Credible web sources will also describe the qualifications of the source’s author or authors. If you can find an author’s name on a Web site but you can’t find anything about their qualifications on their research subject, you should be suspicious about what that research has to say.
Have you come across the writer based on some of the other research you have done?
After you have conducted a bit of research on your topic, you might find yourself coming across the same authors writing similar articles in different publications. You might also find different publications referring to the author or her work, which would suggest that the author is indeed reliable and credible in her field. After all, if other articles and writers refer positively to a particular writer or her articles again and again, then it seems likely that the often-referred-to writer is credible.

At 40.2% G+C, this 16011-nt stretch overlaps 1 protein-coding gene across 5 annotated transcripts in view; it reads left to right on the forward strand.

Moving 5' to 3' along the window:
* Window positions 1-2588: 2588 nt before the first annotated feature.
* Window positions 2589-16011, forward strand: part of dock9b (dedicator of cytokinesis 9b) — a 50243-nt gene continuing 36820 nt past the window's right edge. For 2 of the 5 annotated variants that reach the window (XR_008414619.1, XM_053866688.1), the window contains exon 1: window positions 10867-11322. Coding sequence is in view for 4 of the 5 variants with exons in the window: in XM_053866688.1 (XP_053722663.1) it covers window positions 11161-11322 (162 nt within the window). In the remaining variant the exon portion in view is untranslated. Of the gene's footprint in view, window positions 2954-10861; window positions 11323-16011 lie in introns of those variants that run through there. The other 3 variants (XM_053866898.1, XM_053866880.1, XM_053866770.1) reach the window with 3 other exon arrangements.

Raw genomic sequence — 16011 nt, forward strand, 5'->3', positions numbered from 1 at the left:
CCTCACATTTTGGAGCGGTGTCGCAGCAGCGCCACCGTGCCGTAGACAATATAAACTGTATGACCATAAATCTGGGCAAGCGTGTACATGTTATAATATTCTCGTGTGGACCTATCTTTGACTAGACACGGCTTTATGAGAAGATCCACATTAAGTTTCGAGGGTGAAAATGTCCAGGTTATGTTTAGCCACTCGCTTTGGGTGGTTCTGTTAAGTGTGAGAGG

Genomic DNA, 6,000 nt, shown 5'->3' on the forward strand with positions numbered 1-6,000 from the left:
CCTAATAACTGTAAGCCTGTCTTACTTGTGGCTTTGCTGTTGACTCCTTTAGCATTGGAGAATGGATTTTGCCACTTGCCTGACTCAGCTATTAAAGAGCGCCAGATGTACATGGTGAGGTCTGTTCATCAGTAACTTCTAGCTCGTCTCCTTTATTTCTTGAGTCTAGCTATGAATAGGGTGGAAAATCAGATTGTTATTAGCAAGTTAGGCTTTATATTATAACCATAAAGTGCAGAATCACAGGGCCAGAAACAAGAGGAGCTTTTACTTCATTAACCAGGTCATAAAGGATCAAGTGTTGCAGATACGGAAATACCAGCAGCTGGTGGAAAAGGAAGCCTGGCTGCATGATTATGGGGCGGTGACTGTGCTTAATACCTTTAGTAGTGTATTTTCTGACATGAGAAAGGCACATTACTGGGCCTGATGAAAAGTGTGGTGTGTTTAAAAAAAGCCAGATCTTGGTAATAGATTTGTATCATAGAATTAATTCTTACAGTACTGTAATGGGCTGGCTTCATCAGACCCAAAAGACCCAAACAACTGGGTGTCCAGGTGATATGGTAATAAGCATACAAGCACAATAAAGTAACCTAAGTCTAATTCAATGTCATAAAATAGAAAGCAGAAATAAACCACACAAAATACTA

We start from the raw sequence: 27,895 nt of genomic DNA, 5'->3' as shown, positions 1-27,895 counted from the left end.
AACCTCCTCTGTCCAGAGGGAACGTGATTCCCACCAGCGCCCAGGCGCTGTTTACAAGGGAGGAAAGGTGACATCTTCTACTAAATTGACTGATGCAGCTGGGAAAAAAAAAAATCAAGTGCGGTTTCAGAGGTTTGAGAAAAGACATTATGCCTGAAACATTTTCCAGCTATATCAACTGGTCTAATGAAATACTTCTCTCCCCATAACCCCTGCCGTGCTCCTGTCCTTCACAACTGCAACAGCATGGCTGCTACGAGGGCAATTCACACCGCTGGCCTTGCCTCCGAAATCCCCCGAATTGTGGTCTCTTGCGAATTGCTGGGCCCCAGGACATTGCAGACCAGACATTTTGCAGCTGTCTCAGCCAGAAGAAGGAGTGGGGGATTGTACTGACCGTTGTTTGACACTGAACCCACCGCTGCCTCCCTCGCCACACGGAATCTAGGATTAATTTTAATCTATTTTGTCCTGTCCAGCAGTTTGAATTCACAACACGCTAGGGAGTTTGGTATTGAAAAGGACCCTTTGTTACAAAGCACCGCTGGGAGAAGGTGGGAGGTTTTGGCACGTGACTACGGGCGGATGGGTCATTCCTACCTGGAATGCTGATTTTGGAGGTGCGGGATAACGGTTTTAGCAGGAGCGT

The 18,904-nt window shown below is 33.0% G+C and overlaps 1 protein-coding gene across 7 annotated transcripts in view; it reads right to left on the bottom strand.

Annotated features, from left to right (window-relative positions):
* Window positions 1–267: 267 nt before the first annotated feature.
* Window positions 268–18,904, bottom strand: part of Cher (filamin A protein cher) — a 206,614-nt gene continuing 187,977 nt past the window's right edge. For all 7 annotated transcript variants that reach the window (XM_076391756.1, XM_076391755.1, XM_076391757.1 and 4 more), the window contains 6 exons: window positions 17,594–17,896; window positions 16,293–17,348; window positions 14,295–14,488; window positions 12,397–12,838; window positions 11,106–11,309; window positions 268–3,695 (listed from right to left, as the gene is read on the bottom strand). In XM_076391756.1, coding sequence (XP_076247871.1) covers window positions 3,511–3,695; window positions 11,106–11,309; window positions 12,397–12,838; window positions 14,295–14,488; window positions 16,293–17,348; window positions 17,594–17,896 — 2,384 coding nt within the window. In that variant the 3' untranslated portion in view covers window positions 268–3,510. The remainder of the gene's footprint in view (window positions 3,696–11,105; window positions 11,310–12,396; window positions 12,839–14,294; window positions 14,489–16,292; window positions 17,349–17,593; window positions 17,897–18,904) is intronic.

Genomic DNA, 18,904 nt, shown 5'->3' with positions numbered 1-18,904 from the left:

Understanding and trusting the expertise of the author of your evidence is probably the most crucial test of credibility and reliability of that evidence.
Simply put, academics find evidence that comes from an author who is a credible expert to be much more persuasive than evidence that does not come from an expert.